This past weekend, 29 Nobel Laureates signed a letter to Theresa May (current Prime Minister of the UK) and Jean-Claude-Juncker (President of the European Commission) imploring them to modify the current Brexit situation in order to avoid negatively impacting British and European research.
While science and politics are usually intertwined by a string connecting the everlasting impacts of environmental factors such as climate change to the claims made by savvy politicians about their approaches to such situations, this week's repository of pleas involve the strenuous relationship of Great Britain with the rest of the European Union after a tense breakdown of negotiations during March of 2017, and how this strained partnership has put considerable pressure upon the global scientific community at large.
Sir Paul Nurse, one of the signatories and a Nobel-prize winner for his research on breast cancer, has claimed that the recent shift in the viewpoints of scientists looking to leave the UK following their self-imposed removal from the EU has left a clear message — that the scientific community throughout the European continent should be thoroughly respected as a potential hub for innovative solutions to many of the world's current and future issues, and efforts should, therefore, be facilitated in order to preserve the delicate relationship between British researchers and their brethren throughout the international scientific community.
The lasting impacts of the Brexit campaign have included a financial differential between the amount of grants supplied by the EU to British scientists and the amount given by Great Britain to others, which could ultimately snowball into an approximate $1 billion loss per year for British researchers unless Prime Minister May can secure the UK's position with an associate status working alongside EU scientists. Such a financial backlash could ultimately cause British scientists to lose potential funding for projects that could have ultimately had a significant impact on medical and technical breakthroughs worldwide.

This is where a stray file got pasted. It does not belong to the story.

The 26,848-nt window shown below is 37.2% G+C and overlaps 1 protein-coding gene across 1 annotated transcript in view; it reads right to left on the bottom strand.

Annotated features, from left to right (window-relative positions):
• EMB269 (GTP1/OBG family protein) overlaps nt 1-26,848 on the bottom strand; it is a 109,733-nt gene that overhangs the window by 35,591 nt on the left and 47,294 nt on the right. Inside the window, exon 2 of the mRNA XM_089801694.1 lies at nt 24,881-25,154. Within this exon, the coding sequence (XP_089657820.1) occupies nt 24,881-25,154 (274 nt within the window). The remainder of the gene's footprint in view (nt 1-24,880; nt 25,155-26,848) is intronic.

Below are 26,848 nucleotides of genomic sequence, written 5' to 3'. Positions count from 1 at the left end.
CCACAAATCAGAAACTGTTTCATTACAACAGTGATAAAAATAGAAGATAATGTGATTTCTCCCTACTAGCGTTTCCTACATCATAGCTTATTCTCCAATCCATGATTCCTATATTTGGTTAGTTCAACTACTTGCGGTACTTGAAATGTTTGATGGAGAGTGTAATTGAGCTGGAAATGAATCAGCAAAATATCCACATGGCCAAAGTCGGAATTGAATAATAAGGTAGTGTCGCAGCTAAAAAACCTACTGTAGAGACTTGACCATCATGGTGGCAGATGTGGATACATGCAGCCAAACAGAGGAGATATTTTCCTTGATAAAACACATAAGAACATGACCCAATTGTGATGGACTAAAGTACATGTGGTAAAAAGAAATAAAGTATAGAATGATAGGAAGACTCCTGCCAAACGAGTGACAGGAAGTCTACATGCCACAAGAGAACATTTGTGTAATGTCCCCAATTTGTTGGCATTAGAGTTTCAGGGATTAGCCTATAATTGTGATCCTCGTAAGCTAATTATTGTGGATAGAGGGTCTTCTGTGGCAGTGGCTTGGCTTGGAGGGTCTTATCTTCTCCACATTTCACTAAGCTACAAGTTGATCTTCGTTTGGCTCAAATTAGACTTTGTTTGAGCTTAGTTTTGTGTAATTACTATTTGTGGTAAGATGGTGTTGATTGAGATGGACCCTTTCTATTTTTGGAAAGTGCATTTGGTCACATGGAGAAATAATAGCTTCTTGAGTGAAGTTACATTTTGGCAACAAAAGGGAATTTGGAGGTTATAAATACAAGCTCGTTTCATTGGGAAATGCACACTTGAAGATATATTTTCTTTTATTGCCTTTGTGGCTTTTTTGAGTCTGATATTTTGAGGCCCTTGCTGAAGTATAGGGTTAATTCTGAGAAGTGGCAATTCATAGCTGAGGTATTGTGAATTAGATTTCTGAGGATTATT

In addition to a probable loss of monetary benefits, another significant blow facilitated by the Brexit situation includes a reduction in the ease of travel for international scientists to and from Great Britain, which could ultimately result in a loss of intellectual convergence of the world's brightest minds simply due to compounding bureaucracy. This uncertainty in continued relations with the UK has prompted approximately 78% of EU scientists to claim (via an internal survey distributed by Francis Crick Institute in London) that they felt less likely to stay in Britain, with 97% of those who responded claiming that a lack of negotiations would have a devastating consequence on the future of science in the UK and worldwide.
As a student of science who has devoted considerable time to studying the works of researchers from a wide variety of international backgrounds, I cannot help but agree with Sir Paul Nurse's assertion that the negative impacts of Brexit to international relations will have far-reaching consequences on the field of scientific research and innovation. The very nature of discovery is centered amongst the meeting of the world's greatest minds in a joint effort to consolidate efforts to cure the world's ailments, including sweeping poverty and famine in a multitude of regions across the globe. A lack of proper relations between nations will ultimately have disastrous ramifications in relation to the progress being made by collaborative scientific research.
For the sake of maintaining a strong sense of unity amongst the global scientific community, Prime Minister Theresa May and the UK must mend relations between themselves and the rest of the EU so as to reduce the damage being wrought amongst British scientists, allowing them to maintain their position as the leaders of worldwide scientific innovation.